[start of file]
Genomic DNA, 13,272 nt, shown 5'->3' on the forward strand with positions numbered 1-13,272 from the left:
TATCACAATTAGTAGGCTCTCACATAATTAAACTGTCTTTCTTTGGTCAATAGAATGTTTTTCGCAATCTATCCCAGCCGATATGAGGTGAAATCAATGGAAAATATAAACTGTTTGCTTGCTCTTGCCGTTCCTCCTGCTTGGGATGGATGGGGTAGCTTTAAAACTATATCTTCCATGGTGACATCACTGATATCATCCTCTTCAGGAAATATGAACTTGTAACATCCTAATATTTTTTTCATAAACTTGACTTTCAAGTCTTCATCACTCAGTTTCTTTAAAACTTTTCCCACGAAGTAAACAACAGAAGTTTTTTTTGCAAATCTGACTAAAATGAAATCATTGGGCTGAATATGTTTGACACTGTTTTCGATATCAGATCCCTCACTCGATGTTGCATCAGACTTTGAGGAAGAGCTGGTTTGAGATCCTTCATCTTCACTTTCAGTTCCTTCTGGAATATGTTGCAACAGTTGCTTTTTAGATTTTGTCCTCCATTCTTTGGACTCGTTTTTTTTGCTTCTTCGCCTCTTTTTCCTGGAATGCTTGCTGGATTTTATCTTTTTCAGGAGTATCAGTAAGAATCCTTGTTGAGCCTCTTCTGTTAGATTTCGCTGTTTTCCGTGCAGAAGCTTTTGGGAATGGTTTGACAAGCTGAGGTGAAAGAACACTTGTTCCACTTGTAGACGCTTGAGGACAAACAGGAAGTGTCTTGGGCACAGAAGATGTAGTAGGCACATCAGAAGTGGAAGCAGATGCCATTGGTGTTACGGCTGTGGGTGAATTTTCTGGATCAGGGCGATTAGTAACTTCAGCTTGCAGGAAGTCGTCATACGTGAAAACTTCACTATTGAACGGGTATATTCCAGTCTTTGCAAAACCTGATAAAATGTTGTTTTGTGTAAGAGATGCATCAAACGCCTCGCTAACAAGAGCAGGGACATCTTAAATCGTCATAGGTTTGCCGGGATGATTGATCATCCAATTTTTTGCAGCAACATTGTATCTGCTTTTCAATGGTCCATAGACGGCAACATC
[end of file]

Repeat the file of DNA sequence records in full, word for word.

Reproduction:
Genomic DNA, 13,272 nt, shown 5'->3' on the forward strand with positions numbered 1-13,272 from the left:
TATCACAATTAGTAGGCTCTCACATAATTAAACTGTCTTTCTTTGGTCAATAGAATGTTTTTCGCAATCTATCCCAGCCGATATGAGGTGAAATCAATGGAAAATATAAACTGTTTGCTTGCTCTTGCCGTTCCTCCTGCTTGGGATGGATGGGGTAGCTTTAAAACTATATCTTCCATGGTGACATCACTGATATCATCCTCTTCAGGAAATATGAACTTGTAACATCCTAATATTTTTTTCATAAACTTGACTTTCAAGTCTTCATCACTCAGTTTCTTTAAAACTTTTCCCACGAAGTAAACAACAGAAGTTTTTTTTGCAAATCTGACTAAAATGAAATCATTGGGCTGAATATGTTTGACACTGTTTTCGATATCAGATCCCTCACTCGATGTTGCATCAGACTTTGAGGAAGAGCTGGTTTGAGATCCTTCATCTTCACTTTCAGTTCCTTCTGGAATATGTTGCAACAGTTGCTTTTTAGATTTTGTCCTCCATTCTTTGGACTCGTTTTTTTTGCTTCTTCGCCTCTTTTTCCTGGAATGCTTGCTGGATTTTATCTTTTTCAGGAGTATCAGTAAGAATCCTTGTTGAGCCTCTTCTGTTAGATTTCGCTGTTTTCCGTGCAGAAGCTTTTGGGAATGGTTTGACAAGCTGAGGTGAAAGAACACTTGTTCCACTTGTAGACGCTTGAGGACAAACAGGAAGTGTCTTGGGCACAGAAGATGTAGTAGGCACATCAGAAGTGGAAGCAGATGCCATTGGTGTTACGGCTGTGGGTGAATTTTCTGGATCAGGGCGATTAGTAACTTCAGCTTGCAGGAAGTCGTCATACGTGAAAACTTCACTATTGAACGGGTATATTCCAGTCTTTGCAAAACCTGATAAAATGTTGTTTTGTGTAAGAGATGCATCAAACGCCTCGCTAACAAGAGCAGGGACATCTTAAATCGTCATAGGTTTGCCGGGATGATTGATCATCCAATTTTTTGCAGCAACATTGTATCTGCTTTTCAATGGTCCATAGACGGCAACATC